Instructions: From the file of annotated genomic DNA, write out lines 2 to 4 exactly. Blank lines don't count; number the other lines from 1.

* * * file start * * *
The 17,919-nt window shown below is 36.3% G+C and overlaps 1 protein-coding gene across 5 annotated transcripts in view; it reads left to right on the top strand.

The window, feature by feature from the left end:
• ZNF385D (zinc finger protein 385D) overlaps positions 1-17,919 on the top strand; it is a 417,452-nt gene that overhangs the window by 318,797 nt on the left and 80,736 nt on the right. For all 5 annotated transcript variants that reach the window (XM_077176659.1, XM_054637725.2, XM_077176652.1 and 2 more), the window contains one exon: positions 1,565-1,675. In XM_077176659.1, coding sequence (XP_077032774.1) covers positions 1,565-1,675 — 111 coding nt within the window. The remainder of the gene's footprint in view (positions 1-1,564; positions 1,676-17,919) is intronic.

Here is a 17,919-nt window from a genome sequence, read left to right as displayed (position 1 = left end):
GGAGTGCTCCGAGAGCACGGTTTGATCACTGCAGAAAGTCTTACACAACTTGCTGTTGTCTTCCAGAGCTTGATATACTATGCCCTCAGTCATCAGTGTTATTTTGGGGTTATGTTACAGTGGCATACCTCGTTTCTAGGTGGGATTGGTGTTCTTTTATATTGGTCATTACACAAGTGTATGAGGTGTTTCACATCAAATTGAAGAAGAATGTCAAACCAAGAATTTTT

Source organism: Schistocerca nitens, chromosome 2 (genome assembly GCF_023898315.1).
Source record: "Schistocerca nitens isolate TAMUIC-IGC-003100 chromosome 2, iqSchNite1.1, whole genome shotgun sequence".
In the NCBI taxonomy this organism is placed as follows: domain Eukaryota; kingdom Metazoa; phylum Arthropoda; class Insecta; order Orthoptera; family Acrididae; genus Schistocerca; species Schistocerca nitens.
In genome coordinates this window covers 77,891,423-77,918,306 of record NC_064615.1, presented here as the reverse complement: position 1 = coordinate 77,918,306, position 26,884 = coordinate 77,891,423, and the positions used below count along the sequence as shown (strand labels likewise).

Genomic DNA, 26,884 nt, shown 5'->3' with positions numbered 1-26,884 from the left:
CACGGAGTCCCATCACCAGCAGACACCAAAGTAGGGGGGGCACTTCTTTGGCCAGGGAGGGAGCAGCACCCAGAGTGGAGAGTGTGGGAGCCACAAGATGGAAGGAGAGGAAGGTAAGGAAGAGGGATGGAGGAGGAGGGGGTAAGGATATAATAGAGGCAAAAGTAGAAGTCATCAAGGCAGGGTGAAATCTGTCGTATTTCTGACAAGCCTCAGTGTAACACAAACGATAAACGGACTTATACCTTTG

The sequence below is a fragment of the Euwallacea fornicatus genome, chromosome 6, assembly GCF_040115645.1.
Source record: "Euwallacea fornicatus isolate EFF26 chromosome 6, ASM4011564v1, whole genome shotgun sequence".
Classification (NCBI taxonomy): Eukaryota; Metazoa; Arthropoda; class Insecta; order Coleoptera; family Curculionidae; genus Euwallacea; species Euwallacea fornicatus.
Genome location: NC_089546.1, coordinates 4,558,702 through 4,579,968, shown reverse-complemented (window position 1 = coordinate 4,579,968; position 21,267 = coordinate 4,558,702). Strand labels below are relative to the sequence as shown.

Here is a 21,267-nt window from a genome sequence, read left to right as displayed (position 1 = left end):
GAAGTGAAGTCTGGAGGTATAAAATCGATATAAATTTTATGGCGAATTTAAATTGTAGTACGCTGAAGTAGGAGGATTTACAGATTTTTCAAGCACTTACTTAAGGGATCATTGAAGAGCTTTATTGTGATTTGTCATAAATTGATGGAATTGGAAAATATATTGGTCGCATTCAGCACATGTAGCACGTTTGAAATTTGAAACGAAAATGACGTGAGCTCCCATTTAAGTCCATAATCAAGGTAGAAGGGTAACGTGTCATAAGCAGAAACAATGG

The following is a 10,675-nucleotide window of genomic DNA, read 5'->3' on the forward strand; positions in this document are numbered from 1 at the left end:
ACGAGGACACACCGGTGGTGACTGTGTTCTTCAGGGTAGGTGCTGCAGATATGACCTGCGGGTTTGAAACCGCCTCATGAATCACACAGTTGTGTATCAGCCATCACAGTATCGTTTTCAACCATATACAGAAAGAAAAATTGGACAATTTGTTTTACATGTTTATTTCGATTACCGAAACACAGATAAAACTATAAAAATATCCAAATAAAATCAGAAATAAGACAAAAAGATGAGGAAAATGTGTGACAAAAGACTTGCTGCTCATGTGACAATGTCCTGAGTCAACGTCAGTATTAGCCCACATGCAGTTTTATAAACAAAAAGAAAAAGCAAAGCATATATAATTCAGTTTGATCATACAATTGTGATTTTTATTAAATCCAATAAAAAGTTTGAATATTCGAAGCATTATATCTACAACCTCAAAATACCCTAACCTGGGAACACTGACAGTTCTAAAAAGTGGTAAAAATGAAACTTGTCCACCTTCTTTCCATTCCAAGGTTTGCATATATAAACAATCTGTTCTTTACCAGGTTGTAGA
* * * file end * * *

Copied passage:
The window, feature by feature from the left end:
• ZNF385D (zinc finger protein 385D) overlaps positions 1-17,919 on the top strand; it is a 417,452-nt gene that overhangs the window by 318,797 nt on the left and 80,736 nt on the right. For all 5 annotated transcript variants that reach the window (XM_077176659.1, XM_054637725.2, XM_077176652.1 and 2 more), the window contains one exon: positions 1,565-1,675. In XM_077176659.1, coding sequence (XP_077032774.1) covers positions 1,565-1,675 — 111 coding nt within the window. The remainder of the gene's footprint in view (positions 1-1,564; positions 1,676-17,919) is intronic.

Here is a 17,919-nt window from a genome sequence, read left to right as displayed (position 1 = left end):